Lowering the bar for certain groups of students serves no one. It is patronising to expect less from some students under the guise of supporting them. Effective academic writing requires good spelling, punctuation and grammar from every student.
It is so disappointing to see some in the field of higher education cling to the myth that the quality of a course or degree makes no difference to a student’s outcomes.
While it may be comforting for some institutions, what it is actually saying is that they don’t believe in education.
It is also easily disproved.
Take Aston University, for example, where over 40% of entrants come from the most deprived neighbourhoods – nearly twice the average in England and yet it achieves a 96% continuation rate – streets ahead of other comparable institutions and on a par with many of the Russell Group.
There are many other universities, both old and new, that are similarly doing great work.
But at the same time, at 25 higher education institutions, fewer than half the students who begin a degree will go on to graduate employment or further study.
As I have said before, this is simply unacceptable.This represents a shocking waste of potential as well as a heart-breaking failure in someone’s hopes and dreams.
The Office for Students have a key role to play in raising quality and standards. They will take action where quality is low. And I am clear that, in the future, students recruited on to such courses should not be able to be counted against a university’s access targets for access.
To address some other important matters, I’d first like to thank the many universities who have already signed up to the International Holocaust Remembrance Alliance’s definition of antisemitism. I am very pleased that over 80 universities have signed up already, up from about 30 a year ago.
And for those who have not yet done so, I’d ask you to reconsider and to do so quickly. The dreadful spike in antisemitic incidents on campus earlier this year demonstrates just how important this is – and it goes without saying that there is simply no excuse for antisemitism or any other forms of racism anywhere but least of all in a university.
More broadly, although our universities are, in the main, fantastic communities, we would all admit that, like anywhere in society, they are not perfect. Whether it is the antisemitic incidents I’ve just mentioned, the use of non-disclosure agreements to silence victims of sexual assault, or increasingly casualised workforce or inadequate teaching provision for disabled students, there are genuine injustices which we should strive to put right.
I would at this point like to thank UUK for their incredibly helpful guidance in this area. Supporting the sector to learn from the best and constantly raise the bar.
Improving these matters would command strong support from all walks of life. Yet too often, some universities seem more interested in pursuing a divisive agenda involving cancelling national heroes, debating about statues, anonymous reporting schemes for so-called micro-aggressions and politicising their curricula. Vice-chancellors who allow these initiatives to take place in their name must understand that they do nothing but undermine public confidence, widen divisions, and damage the sector.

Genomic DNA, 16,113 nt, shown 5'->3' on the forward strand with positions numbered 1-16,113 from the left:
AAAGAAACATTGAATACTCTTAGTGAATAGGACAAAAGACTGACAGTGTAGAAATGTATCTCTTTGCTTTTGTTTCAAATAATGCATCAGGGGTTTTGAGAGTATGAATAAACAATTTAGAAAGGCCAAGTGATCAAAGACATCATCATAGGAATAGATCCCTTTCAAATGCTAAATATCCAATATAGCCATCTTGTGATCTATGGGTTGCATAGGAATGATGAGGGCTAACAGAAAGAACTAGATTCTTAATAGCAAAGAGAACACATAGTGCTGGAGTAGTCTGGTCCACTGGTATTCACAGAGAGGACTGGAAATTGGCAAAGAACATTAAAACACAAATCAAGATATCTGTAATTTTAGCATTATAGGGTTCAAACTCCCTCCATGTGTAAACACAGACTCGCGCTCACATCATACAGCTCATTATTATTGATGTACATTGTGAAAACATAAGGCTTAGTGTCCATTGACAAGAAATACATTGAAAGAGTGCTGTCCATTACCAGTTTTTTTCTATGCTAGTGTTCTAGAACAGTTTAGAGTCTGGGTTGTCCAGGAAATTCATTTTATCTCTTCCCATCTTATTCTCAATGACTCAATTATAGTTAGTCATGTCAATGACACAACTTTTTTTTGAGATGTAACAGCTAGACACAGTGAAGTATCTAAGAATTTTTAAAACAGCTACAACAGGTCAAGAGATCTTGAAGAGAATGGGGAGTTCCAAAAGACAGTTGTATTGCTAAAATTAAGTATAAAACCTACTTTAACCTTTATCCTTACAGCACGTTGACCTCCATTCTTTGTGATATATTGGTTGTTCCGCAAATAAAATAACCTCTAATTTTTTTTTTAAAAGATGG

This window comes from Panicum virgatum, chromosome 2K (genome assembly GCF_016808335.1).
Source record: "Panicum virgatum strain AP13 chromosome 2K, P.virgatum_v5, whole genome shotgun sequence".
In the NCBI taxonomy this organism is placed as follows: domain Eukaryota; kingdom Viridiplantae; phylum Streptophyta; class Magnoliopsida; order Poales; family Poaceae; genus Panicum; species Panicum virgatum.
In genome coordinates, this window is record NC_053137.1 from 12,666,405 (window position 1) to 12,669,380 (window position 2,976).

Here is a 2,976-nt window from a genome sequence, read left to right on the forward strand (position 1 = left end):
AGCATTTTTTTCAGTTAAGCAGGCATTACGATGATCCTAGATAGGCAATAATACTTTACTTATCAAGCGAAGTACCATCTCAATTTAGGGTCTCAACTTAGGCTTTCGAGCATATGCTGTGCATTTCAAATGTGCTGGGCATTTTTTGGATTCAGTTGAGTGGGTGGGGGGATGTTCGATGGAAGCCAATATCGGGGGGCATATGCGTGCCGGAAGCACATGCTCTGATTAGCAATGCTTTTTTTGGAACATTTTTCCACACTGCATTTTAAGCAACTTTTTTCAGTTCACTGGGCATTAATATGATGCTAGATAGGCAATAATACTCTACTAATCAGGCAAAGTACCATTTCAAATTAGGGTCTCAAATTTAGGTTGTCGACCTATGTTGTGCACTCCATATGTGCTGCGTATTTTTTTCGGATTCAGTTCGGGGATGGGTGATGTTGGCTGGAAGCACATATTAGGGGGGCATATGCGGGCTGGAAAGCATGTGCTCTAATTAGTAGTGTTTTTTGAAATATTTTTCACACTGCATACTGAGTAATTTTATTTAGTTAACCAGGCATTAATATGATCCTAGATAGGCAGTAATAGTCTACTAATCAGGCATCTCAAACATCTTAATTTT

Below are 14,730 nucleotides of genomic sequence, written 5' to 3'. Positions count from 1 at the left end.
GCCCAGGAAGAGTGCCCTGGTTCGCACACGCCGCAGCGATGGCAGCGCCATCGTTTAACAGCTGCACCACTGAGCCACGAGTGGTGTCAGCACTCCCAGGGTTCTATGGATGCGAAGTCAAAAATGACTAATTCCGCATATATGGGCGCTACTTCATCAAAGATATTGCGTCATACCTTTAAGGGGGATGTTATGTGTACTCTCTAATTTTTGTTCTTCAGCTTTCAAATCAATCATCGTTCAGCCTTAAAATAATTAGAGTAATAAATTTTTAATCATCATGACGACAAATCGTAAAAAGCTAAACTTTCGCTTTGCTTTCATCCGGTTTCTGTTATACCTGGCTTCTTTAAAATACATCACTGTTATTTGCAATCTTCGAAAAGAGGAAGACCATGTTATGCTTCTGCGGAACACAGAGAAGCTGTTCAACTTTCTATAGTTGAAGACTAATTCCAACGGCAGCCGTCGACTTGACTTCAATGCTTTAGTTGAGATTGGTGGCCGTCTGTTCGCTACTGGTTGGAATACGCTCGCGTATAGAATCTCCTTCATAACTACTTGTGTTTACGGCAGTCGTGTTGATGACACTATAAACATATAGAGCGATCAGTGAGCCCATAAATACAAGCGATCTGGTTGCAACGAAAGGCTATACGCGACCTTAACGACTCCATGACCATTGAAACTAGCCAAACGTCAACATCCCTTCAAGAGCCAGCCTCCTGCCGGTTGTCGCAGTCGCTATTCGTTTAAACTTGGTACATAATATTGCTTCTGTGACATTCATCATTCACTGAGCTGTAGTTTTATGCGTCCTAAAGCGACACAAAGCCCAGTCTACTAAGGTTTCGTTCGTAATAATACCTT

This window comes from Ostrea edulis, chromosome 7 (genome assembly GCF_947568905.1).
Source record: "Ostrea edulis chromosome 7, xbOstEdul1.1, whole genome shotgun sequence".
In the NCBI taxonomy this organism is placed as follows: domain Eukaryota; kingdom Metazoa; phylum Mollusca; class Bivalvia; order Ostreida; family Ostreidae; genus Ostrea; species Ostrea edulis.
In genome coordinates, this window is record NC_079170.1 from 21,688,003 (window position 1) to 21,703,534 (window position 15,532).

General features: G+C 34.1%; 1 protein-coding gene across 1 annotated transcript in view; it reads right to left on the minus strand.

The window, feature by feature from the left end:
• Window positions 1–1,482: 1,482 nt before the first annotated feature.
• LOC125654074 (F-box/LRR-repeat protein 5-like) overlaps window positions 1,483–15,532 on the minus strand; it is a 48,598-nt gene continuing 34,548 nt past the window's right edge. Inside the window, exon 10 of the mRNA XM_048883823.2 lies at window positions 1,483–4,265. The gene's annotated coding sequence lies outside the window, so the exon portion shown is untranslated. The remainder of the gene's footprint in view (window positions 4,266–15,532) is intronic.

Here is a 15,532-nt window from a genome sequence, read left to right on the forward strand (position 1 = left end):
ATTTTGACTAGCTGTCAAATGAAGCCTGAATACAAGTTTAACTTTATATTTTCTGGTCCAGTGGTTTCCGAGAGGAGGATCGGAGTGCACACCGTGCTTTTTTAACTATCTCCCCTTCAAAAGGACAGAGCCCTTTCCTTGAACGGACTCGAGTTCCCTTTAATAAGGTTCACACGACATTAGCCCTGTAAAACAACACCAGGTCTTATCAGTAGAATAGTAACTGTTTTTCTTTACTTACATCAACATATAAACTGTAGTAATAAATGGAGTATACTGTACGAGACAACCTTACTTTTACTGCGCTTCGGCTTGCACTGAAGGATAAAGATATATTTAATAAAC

I call on you to help bring our nation together, instead of driving our nation apart. Rather than manufacturing offences from the past, let us instead come together to tackle injustice and promote equality for the students and staff on today.
One area that I believe universities can make real and measurable improvements, is to get rid of the ball and chain of bureaucracy. Some of you may have heard me talk of this before, but I still believe we have some way further to go.
The Augar review concluded that the amount spent on teaching seemed low, while around £1,000 was spent per student on corporate activities and around £500 per student on marketing.
I remained concerned that the sector isn’t doing enough to shift more of its income towards direct activity that improves learning outcomes or vital services like mental health support, and less on its own administration.
As recipients of tens of billions of pounds of public money, universities have a duty to be careful stewards of taxpayers’ money. Our world reputation is built on the confidence we have in our academics, in their passion, their drive and their commitment to the pursuit of knowledge. We need to free them to do what they do best.
And I do recognise that we in Government must also play our part. My department is working closely with the Office for Students on our shared agenda to reduce unnecessary bureaucracy, and to ensure the higher education regulatory system is clearer, more effective and more accountable and crucially less bureaucratic.
I know that since the OfS’s announcement on reducing bureaucracy on last September, the sector has particularly welcomed its more streamlined communications and guidance, and the greater clarity on timelines for upcoming announcements, and of course the increased engagement.
But clearly there is so much more we need to do on the side of Government, so while I’m asking you to do more, I also recognise that we need to do more to support you.
I have spent a lot of time today talking about quality. I know that in many respects I am preaching to the choir… You all know what good looks like. But we can never ease up on trying to make good, better, and better excellent.
I began by saying that we are entering a new era of opportunity and choice. It is such an exciting prospect not just for students today who are even now preparing to make their way to your doors, some for the very first time, but for those who are still at school and dreaming of what their lives might look like.
I am enormously proud that we are working together to guarantee that those dreams of so many young people are going be realised, and that working together we are truly, truly going to unleash their full potential.